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Fertility levels have fallen drastically in most industrialized countries. Diverse theoretical and empirical frameworks have had difficulty explaining these unprecedented low levels of fertility. More recently, however, attention has turned from classic explanations, such as women's increased labour market participation, to gender equity as the essential link to understand this phenomenon. Increases in women's labour market participation did not prompt a rise in men's domestic duties, often referred to as women's 'dual burden' or 'second shift'. Beyond the household, institutions and policies within countries facilitate or constrain the combination of women's employment with fertility. This paper provides an empirical test of gender equity theory by examining whether the unequal division of household labour leads to lower fertility intentions of women within different institutional contexts. Italy constitutes a case of low gender equity, low female labour market participation and the lowest-low fertility. The Netherlands has moderate to high gender equity, high part-time female labour market participation and comparatively higher fertility. Using data from the 2003 Italian Multipurpose Survey - Family and Social Actors and the Dutch sample from the 2004/5 European Social Survey, a series of logistic regression models test this theory. A central finding is that an unequal division of household labour only significantly impacts women's fertility intentions when they already bear a heavy load (more work hours, children), a finding that is particularly salient for working women in Italy. © 2008 Mills et al.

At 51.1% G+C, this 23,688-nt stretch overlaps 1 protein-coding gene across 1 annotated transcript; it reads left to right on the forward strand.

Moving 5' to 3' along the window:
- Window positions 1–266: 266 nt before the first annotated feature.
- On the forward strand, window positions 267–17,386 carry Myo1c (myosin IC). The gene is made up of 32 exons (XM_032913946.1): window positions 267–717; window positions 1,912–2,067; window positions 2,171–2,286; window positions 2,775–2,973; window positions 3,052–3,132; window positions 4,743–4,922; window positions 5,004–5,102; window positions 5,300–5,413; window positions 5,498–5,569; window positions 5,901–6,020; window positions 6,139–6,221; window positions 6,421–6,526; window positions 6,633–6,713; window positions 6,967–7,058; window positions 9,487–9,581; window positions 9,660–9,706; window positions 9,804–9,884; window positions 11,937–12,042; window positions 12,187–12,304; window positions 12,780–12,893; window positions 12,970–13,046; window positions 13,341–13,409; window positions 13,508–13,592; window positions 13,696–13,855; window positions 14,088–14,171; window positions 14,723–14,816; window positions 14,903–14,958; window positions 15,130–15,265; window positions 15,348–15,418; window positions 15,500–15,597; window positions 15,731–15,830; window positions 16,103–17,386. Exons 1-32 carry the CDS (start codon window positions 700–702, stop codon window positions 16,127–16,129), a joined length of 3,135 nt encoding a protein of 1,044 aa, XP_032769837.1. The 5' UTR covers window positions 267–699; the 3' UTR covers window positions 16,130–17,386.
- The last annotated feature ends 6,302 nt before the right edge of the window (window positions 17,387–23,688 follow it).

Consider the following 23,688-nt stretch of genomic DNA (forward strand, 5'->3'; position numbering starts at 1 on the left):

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Journal article


Demographic Research

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